Diem Wealth Management

How Much Income Can I take From My Investments and Not Run Out of Money?

One of the most satisfying parts of my work is teaching a Baby Boomer Retirement course. Along with investments and long-term care planning, sequence of returns risk is near the top for generating much discussion with the students.

Think of sequence of returns as not just your average annual rate of return being important but also the order of how your returns happen. To illustrate this concept, a chart using hypothetical returns and people should serve as an aid.

Setting out to generate a lifetime inflation adjusted income our two couples have saved and invested $500,000.

Both couples of the same age started out with the same withdrawal strategy. They withdrew 5% of their accounts in the first year, then increased the withdrawal amount every subsequent year in an attempt to offset inflation.The withdrawals were inflated 3% annually.

Both couples earned the same average annual return (a commonly used measure of performance).

Both couples had strikingly different results.

Dave and Joan ran out of money while Jeff and Wendy became millionaires.

Why would this be true?

 

The only difference is Dave and Joan had poor investment performance early in their retirement and good performance toward the end. Jeff and Wendy, conversely, had good performance early and poor results later in their retirement.  This one difference was enough to exhaust Dave and Joan’s nest egg while Jeff and Wendy became millionaires enjoying a growing retirement income.

A number of rules of thumb have been used to answer this question.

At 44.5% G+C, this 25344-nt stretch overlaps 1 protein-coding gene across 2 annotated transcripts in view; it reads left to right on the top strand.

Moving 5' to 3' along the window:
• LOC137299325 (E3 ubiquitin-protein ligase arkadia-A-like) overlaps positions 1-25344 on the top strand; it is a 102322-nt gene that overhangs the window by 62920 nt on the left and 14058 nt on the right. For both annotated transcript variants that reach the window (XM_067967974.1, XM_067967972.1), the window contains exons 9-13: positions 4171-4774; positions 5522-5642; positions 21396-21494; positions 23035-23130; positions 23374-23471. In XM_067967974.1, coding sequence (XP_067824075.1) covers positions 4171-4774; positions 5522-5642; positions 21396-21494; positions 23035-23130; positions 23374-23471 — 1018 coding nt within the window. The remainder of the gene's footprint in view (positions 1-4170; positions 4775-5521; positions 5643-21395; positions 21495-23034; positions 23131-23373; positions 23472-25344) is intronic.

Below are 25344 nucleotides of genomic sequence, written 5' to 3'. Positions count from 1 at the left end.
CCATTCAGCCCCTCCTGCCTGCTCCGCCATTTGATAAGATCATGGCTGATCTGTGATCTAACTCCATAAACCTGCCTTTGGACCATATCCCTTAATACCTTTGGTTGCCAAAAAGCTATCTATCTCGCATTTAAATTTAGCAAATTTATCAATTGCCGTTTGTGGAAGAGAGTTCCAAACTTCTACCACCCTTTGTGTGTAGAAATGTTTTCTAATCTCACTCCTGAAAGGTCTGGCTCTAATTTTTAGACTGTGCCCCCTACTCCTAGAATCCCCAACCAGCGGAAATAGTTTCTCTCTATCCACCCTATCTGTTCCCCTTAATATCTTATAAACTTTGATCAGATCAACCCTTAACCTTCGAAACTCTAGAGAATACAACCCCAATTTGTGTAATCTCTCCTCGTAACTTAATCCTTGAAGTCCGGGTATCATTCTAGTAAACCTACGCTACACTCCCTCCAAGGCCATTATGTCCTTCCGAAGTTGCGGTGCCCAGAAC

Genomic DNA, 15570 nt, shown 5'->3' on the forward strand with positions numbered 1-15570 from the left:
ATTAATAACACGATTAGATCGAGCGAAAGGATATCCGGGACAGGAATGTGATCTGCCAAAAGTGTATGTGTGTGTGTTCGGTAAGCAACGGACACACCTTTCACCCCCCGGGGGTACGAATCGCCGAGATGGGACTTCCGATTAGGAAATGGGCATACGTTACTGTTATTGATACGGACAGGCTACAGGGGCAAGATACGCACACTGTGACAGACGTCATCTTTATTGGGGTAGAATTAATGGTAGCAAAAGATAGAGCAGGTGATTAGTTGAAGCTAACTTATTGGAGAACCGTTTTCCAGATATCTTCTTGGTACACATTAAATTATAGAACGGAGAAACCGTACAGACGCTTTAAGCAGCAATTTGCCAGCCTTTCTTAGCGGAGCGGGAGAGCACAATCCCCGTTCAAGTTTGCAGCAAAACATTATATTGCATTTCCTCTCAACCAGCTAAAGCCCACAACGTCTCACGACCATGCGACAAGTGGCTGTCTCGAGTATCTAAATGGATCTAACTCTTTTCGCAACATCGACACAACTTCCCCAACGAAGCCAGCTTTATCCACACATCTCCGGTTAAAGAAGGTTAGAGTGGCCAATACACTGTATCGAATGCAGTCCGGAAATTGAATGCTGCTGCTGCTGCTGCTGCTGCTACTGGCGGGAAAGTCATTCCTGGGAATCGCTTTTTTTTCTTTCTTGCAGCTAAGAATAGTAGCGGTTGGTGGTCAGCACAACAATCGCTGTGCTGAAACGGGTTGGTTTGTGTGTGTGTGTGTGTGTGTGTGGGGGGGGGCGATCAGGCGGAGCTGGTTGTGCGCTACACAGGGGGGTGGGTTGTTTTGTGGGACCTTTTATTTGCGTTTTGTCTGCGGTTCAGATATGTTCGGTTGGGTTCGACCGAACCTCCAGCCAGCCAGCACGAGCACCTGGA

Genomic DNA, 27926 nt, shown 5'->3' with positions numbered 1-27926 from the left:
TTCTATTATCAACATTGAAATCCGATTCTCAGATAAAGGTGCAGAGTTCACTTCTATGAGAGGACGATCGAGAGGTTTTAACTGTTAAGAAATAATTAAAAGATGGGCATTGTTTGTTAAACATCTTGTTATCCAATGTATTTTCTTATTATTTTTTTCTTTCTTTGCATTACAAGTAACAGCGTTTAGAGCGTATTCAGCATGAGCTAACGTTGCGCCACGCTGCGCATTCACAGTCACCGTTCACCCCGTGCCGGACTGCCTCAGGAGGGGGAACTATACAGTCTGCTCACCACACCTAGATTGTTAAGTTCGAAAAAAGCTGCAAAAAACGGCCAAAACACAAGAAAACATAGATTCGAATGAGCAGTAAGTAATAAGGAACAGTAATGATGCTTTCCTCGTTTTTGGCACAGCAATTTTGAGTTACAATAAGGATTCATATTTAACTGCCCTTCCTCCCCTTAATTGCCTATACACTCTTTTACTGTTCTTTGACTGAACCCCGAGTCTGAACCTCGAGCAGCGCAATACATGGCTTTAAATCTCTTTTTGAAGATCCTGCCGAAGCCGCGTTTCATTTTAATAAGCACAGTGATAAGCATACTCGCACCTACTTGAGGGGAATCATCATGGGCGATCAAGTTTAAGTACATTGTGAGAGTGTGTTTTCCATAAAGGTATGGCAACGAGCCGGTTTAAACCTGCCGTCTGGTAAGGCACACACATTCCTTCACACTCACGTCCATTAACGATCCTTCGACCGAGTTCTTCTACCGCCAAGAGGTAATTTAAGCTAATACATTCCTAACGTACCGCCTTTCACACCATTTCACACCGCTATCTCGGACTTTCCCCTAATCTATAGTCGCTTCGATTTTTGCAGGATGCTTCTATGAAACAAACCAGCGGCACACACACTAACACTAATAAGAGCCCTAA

In 1994, William Bengen’s seminal work on safe withdrawal rates changed the way many people planned their retirements. This idea became the most oft used rule of thumb by advisors. Bengen's rule allowed a withdrawal rate of no more than 4.2%. Throw in annual adjustments for inflation and a retiree would not run out of money during a 30-year retirement. This was tested using historical rates of return (1926 to 1994) in a 60%/40%- Stock/Bond portfolio.

A lot has changed since then. Falling interest rates to near zero and a couple of nasty bear markets have caused more than a few to question the validity of this long-standing idea.  

T. Rowe Price published a more conservative portfolio withdrawal rate strategy. Their idea is to invest more conservatively by using a 25%/75%-Stock/Bond Portfolio. With this very conservative mix T. Rowe recommends a lower 3.2% withdrawal rate.

The T. Rowe conservative retirement strategy has some drawbacks of its own. This portfolio would require 75% of the portfolio to have a very low expected return. At the time of this writing, yield for the 10-year US Treasury Note has again dipped below 2%.

Even if the T. Rowe strategy works out, a retiree would accept a $32,000 annual inflation adjusted income for their million dollar net egg.

There are a number of annuity strategies that are gaining traction with advisors. Think of fixed annuities for their strong principal guarantees and variable annuities adding a markets based risk and return element.

When using a  fixed annuity for income one must understand what is under the hood in these products. Mostly bonds. The underlying bond maturities are set to match either the contract's surrender charge period (usually 5 to 12 years) or its expected income payout period (which could be the rest of your life). With historically low interest rates it would not be a very good idea to buy either longer-term bonds or longer-term annuity products.

Another idea put forth by advisors is income secured by guaranteed benefit withdrawal riders. These riders are often attached to a Variable Annuity contract. When its all totaled, expect the fees to come in near 4% per year.  Sequence of returns risk also applies to fees withdrawn from your account. These products do guarantee an income, often 4%-5% for life but there is the possibility of nothing left over for your heirs. That said, assuming a zero balance and you living to your expected mortality, count on a return of just over 1%. Your own deposits would have funded the remainder of the income you received. Ouch!

In the end, low interest rates and volatile markets negatively affect retirees today.  Sound financial management is more crucial today than ever.  I help people better understand how to successfully navigate these waters without overpaying. Give me a call to set up a time for your free one-hour consultation. You will walk away with useful ideas.